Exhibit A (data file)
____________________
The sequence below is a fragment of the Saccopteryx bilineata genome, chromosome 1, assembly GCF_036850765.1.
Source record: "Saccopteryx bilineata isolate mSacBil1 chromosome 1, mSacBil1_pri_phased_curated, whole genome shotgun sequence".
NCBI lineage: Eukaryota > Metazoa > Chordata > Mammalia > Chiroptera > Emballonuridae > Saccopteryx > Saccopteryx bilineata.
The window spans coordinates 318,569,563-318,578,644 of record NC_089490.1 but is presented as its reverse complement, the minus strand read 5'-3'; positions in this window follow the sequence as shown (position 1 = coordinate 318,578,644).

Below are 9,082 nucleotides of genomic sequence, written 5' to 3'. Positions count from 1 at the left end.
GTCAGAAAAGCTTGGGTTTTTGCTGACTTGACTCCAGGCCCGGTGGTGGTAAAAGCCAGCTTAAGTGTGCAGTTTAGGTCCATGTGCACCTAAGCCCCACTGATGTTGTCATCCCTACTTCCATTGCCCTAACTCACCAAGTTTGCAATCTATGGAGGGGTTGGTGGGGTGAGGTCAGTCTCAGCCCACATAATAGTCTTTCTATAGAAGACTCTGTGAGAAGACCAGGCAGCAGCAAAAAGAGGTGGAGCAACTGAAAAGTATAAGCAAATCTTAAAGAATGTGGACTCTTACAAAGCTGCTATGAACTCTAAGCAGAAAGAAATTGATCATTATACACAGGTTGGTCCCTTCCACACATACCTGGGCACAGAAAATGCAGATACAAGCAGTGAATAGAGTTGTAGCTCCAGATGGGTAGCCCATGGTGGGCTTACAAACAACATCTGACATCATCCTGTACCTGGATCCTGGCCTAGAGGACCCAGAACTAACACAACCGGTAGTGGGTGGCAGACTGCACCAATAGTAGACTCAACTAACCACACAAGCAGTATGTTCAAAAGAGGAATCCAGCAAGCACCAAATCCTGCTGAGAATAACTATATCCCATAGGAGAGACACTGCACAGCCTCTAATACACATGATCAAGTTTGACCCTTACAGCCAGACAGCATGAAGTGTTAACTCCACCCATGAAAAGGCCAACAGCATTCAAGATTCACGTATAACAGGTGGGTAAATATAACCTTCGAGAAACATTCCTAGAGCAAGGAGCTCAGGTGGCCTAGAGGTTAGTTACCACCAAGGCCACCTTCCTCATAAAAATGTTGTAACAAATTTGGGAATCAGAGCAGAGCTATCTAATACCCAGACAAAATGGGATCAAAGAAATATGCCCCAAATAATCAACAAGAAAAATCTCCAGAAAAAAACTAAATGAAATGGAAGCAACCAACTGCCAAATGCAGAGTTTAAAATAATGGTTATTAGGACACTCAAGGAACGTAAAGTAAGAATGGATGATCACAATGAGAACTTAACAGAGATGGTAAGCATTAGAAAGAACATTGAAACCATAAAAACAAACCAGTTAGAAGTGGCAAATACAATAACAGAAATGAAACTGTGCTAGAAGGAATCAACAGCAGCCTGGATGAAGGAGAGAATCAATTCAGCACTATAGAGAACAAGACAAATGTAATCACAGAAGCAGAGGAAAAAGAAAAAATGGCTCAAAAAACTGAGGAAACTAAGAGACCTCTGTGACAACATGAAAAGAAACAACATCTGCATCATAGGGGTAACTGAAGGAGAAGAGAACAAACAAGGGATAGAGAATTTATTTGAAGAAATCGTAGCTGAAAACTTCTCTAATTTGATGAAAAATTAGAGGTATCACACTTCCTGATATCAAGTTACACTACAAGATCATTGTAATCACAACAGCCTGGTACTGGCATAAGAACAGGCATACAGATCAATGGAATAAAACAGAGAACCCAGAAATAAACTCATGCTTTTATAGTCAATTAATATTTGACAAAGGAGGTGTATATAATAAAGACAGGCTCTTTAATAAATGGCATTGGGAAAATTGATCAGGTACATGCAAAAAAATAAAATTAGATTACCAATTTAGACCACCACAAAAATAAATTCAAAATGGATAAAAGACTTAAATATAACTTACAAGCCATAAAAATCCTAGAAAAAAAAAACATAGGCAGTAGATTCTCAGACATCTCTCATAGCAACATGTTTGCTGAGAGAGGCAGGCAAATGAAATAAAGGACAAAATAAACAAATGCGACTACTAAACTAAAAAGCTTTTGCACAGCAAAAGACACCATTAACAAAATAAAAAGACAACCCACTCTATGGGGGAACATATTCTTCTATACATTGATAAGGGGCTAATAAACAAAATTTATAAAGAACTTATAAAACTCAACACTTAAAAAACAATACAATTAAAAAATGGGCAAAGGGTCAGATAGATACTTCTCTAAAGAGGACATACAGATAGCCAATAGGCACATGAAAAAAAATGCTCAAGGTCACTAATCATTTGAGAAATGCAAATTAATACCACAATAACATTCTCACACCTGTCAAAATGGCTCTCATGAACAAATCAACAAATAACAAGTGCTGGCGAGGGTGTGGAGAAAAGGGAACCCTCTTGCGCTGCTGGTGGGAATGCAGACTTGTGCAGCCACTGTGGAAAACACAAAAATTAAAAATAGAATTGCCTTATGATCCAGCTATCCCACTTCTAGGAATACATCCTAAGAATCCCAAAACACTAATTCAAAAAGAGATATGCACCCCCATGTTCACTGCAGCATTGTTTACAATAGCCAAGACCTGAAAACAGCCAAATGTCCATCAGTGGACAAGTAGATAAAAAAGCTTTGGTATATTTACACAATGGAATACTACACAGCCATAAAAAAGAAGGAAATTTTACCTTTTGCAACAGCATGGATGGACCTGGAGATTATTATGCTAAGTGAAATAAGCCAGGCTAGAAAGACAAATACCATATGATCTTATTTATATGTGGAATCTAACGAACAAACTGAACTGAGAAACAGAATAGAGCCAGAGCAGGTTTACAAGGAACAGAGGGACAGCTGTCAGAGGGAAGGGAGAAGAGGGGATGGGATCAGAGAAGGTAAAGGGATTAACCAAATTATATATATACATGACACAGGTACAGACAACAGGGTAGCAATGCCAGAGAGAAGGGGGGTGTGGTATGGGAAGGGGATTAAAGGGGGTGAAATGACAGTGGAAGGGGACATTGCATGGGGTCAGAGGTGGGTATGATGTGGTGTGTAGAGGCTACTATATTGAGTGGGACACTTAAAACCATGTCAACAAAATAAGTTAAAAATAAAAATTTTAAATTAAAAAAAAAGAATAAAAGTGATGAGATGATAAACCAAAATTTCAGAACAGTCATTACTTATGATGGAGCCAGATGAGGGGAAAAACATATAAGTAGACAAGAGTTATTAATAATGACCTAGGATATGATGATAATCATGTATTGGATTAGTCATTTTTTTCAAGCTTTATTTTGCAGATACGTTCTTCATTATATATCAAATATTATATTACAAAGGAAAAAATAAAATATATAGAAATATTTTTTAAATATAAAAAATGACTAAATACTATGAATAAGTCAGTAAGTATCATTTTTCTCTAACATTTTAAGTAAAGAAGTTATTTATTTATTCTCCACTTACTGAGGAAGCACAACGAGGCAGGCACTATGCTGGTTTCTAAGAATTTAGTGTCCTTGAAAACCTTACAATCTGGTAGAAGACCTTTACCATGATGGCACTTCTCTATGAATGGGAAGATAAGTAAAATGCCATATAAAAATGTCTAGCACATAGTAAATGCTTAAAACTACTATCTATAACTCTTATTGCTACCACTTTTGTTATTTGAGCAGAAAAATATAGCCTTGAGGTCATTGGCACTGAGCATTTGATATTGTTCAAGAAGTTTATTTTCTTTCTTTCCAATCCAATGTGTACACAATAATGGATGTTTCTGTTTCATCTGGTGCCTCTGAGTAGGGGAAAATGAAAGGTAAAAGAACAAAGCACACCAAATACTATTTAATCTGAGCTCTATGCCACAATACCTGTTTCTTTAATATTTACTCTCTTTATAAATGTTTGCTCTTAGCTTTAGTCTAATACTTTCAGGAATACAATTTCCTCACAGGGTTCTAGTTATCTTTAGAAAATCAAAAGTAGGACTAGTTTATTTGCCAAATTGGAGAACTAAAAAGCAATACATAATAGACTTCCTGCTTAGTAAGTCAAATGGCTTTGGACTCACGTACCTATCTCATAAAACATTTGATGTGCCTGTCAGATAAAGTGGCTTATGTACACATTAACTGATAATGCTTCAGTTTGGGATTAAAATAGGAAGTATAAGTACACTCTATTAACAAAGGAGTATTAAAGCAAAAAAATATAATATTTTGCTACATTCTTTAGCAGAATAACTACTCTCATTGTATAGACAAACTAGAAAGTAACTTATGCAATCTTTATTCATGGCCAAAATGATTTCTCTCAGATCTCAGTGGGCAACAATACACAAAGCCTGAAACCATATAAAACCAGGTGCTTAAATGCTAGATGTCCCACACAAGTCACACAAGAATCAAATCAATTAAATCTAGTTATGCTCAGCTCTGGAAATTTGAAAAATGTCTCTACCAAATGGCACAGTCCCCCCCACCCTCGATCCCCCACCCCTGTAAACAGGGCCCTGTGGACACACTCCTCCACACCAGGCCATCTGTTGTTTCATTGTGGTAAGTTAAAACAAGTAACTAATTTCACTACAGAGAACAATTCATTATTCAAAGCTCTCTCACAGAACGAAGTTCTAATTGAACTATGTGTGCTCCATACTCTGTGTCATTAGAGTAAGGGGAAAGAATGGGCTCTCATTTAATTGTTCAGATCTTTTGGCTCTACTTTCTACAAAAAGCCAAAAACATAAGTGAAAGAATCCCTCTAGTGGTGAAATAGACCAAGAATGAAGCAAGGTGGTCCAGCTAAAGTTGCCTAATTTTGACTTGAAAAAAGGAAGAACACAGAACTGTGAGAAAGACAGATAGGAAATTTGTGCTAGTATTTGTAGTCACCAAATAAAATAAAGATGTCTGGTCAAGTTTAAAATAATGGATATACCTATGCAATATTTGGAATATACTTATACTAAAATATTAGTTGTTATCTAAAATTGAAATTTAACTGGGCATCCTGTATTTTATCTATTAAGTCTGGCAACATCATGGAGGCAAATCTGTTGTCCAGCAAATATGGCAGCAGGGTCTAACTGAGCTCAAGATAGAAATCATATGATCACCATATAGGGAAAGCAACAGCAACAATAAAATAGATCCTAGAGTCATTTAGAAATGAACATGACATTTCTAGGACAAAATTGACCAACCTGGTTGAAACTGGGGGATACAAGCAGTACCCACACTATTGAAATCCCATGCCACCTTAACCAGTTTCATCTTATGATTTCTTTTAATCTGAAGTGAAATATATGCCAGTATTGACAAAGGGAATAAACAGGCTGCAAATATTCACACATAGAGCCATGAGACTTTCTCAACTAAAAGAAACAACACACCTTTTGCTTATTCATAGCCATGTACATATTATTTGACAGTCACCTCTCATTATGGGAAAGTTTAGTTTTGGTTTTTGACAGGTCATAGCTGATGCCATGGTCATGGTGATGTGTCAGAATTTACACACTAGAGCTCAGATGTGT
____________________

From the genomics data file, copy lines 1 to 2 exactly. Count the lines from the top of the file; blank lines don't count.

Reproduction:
The sequence below is a fragment of the Saccopteryx bilineata genome, chromosome 1, assembly GCF_036850765.1.
Source record: "Saccopteryx bilineata isolate mSacBil1 chromosome 1, mSacBil1_pri_phased_curated, whole genome shotgun sequence".